However, these are not all the casualties of the war. Based on obituaries and messages about missing individuals, the BBC-'Mediazona' project concludes that losses in the armies of the Luhansk and Donetsk regions could amount to approximately 22,300 individuals. Thus, the total losses on the Russian side may increase to approximately 110,000 individuals. Meanwhile, the 'Meduza'-'Mediazona' project conducted a selective check of the database of deceased soldiers from the Ukrainian side, UAlosses, which lists 42,150 names, and concluded its high reliability. Researchers also believe that its completeness is significantly higher than that of a similar database by BBC-'Mediazona'. Additionally, they point to the registry of missing persons maintained in Ukraine, which includes around 15,000 soldiers. This suggests that the total number of deaths from the Ukrainian side could exceed 60,000 individuals. Thus, on average, more than 120 Russian military personnel die every day of the war, over 150 when considering losses in Luhansk and Donetsk, and over 250 military personnel from both sides combined.

The pace of Russian losses in 2023 increased, totaling nearly 50,000 individuals for the year, which is twice the number of losses in 2022 when Russia lost about 24,000 military personnel (however, the initial stage of the war is an area where losses unaccounted for by both projects may be concentrated). The peak losses occurred during the battle for Bakhmut from January to March 2023. The next point of explosive growth in deaths was in the autumn of 2023 amid the beginning of the Russian offensive on Avdiivka. The reasons for the twofold increase in losses include Ukraine acquiring more effective Western weaponry in the second year of the war and the 'meat grinder' ideology adopted by the Russian command. The Russian military strategy remains despotic in nature, assigning significant importance to symbolic territorial gains devoid of strategic value, considered as a political factor, while not facing pressure regarding the scale of human losses. As evident from the calculations presented, the ratio of losses on the Russian and Ukrainian sides is not as devastating as claimed by Volodymyr Zelensky: Russian losses exceed Ukrainian losses not by 2.5 but by approximately 1.6–1.7 times. However, this difference in losses (around 35,000 individuals) is substantial with minimal tactical results.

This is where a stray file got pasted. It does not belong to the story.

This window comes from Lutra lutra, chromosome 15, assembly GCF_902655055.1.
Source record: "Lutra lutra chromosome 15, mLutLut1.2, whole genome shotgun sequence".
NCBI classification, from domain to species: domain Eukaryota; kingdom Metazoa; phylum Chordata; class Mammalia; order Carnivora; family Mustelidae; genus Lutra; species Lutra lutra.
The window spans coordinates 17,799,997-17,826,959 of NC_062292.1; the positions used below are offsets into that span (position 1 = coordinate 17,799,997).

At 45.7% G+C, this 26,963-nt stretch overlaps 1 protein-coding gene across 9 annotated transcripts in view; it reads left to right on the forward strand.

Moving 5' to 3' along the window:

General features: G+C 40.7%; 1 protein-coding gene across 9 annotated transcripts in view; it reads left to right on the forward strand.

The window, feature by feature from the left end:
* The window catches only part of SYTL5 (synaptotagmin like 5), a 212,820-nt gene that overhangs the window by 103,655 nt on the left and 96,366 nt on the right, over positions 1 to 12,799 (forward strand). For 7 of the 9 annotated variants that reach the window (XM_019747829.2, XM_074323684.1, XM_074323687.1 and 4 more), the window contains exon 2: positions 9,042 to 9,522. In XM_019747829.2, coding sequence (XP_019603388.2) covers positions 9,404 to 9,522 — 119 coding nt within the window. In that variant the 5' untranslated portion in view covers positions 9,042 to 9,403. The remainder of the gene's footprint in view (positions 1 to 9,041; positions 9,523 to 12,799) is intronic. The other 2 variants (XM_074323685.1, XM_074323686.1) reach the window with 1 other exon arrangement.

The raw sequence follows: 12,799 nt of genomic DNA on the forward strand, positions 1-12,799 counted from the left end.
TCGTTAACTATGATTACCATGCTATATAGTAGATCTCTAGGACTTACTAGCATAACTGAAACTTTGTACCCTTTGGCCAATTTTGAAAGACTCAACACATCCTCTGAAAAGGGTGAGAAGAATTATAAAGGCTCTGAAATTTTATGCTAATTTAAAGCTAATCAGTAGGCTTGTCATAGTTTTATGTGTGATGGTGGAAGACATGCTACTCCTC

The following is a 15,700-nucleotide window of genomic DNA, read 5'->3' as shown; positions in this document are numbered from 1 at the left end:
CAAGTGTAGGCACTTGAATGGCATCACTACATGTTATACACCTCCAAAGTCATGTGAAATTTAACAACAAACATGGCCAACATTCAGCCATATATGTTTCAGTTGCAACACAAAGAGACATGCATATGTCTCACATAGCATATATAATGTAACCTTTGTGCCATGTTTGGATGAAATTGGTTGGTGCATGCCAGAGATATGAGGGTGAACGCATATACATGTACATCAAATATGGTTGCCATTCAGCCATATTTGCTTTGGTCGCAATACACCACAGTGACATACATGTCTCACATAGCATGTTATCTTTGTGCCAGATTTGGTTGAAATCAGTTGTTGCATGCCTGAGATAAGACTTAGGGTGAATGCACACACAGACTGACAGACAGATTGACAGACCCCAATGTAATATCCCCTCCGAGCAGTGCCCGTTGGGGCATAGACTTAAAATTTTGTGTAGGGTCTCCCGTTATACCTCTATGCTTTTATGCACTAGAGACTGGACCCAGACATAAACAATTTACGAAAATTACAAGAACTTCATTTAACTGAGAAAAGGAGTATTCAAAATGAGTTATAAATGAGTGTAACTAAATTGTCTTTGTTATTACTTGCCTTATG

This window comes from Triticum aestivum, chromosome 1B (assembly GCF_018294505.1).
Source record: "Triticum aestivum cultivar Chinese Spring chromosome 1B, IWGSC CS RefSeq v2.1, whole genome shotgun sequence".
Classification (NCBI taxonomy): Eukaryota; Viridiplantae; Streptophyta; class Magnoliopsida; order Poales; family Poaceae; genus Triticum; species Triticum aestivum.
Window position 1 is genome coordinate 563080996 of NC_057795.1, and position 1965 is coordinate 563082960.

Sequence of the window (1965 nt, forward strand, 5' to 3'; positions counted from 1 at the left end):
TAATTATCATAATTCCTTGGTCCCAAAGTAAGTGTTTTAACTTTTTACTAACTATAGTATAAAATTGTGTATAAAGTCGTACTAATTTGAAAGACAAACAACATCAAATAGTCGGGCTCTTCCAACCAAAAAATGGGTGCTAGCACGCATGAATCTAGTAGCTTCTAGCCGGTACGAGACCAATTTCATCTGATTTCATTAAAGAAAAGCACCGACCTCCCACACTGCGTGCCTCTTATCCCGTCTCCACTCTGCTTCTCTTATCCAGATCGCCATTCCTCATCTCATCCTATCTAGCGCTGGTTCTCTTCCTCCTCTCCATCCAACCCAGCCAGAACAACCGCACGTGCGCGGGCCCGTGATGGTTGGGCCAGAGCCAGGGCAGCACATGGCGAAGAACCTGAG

The capture of Avdiivka serves as a vivid example of such a 'Zhukovian' military campaign. According to the BBC-'Mediazona' project, from October to February, the number of confirmed deaths exceeded 6,600 individuals (i.e. 13,500 when accounting for the double coefficient), while according to American intelligence, by mid-December, Russian irreversible losses (killed + seriously wounded) in the offensive on Avdiivka amounted to 13,000 individuals. Sources close to military blogger Andrey Morozov, who took his own life after publishing this data in mid-February, cited a figure of 16,000 irreversible losses. Russian military analyst Ruslan Pukhov believes that the Russian side currently relies on a tactic of 'multiple cuts,' exerting pressure on Ukrainian positions on many fronts to wear down the enemy and force it to expend ammunition, the shortage of which is increasing. This tactic also entails knowingly higher losses for the attacking side, which does not aim to achieve a strategic breakthrough, essentially embodying the concept of 'cannon fodder’.

The dynamics of losses over two years reflect the changing recruitment principles: in the initial stage of the war, casualties mainly consisted of old-style contract soldiers, then, in late 2022 – the first half of 2023, mobilised and conscripted soldiers, and finally, in the second half of 2023 and the beginning of 2024, so-called volunteers, essentially contract soldiers of a new type (now including conscripts), make up the majority. In recent months, Russian authorities seem to be in a state of euphoria due to the success of the renewed contract system, which has provided a significant influx of troops (→ Re:Russia: Competitive Contracts for 'Meat Grinder' Assaults). However, the statistics of the deceased show that the proportion of contract soldiers is rapidly increasing and has already reached 40% of all losses.

According to calculations by the Estonian Ministry of Defence, cited in a report by 'Meduza,' with irreversible losses of 50,000 individuals in six months, Russia will not be able to replace them with any sufficiently prepared contingent capable of conducting offensive operations. The same opinion is held by Pukhov, who asserts that the tactic of 'cannon fodder' is 'costly in terms of losses and resource consumption and may lead to excessive exhaustion of forces, which, in turn, will partially transfer the initiative back to the Ukrainian side'. Despite the excessive losses, he believes that this tactic will not create opportunities for a breakthrough. Moreover, the effectiveness of this tactic will sharply decrease if, at some point, the Ukrainian side overcomes the shortage of ammunition. Currently, according to statements by Ukrainian officers cited by the New York Times, they are forced to refrain from strikes if they see that there is not a sufficient number of Russian soldiers accumulated at the impact point.